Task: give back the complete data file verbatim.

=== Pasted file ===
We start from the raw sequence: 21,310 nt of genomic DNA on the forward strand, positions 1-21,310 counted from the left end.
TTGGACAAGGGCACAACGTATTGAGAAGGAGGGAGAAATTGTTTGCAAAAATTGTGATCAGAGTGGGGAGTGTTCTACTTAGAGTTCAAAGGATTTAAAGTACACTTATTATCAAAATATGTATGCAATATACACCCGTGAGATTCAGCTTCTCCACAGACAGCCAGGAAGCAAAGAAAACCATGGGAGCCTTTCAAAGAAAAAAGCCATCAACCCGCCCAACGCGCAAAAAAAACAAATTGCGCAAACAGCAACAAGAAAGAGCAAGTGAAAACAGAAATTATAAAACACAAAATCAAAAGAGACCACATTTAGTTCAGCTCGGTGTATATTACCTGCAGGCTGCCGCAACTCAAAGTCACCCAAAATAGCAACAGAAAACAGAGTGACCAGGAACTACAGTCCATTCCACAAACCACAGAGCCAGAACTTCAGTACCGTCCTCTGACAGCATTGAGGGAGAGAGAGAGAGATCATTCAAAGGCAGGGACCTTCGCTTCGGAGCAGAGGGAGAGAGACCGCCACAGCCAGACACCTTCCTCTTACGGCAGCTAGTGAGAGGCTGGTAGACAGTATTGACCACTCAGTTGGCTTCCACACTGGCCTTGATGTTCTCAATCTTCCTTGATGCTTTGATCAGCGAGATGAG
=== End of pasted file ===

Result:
We start from the raw sequence: 21,310 nt of genomic DNA on the forward strand, positions 1-21,310 counted from the left end.
TTGGACAAGGGCACAACGTATTGAGAAGGAGGGAGAAATTGTTTGCAAAAATTGTGATCAGAGTGGGGAGTGTTCTACTTAGAGTTCAAAGGATTTAAAGTACACTTATTATCAAAATATGTATGCAATATACACCCGTGAGATTCAGCTTCTCCACAGACAGCCAGGAAGCAAAGAAAACCATGGGAGCCTTTCAAAGAAAAAAGCCATCAACCCGCCCAACGCGCAAAAAAAACAAATTGCGCAAACAGCAACAAGAAAGAGCAAGTGAAAACAGAAATTATAAAACACAAAATCAAAAGAGACCACATTTAGTTCAGCTCGGTGTATATTACCTGCAGGCTGCCGCAACTCAAAGTCACCCAAAATAGCAACAGAAAACAGAGTGACCAGGAACTACAGTCCATTCCACAAACCACAGAGCCAGAACTTCAGTACCGTCCTCTGACAGCATTGAGGGAGAGAGAGAGAGATCATTCAAAGGCAGGGACCTTCGCTTCGGAGCAGAGGGAGAGAGACCGCCACAGCCAGACACCTTCCTCTTACGGCAGCTAGTGAGAGGCTGGTAGACAGTATTGACCACTCAGTTGGCTTCCACACTGGCCTTGATGTTCTCAATCTTCCTTGATGCTTTGATCAGCGAGATGAG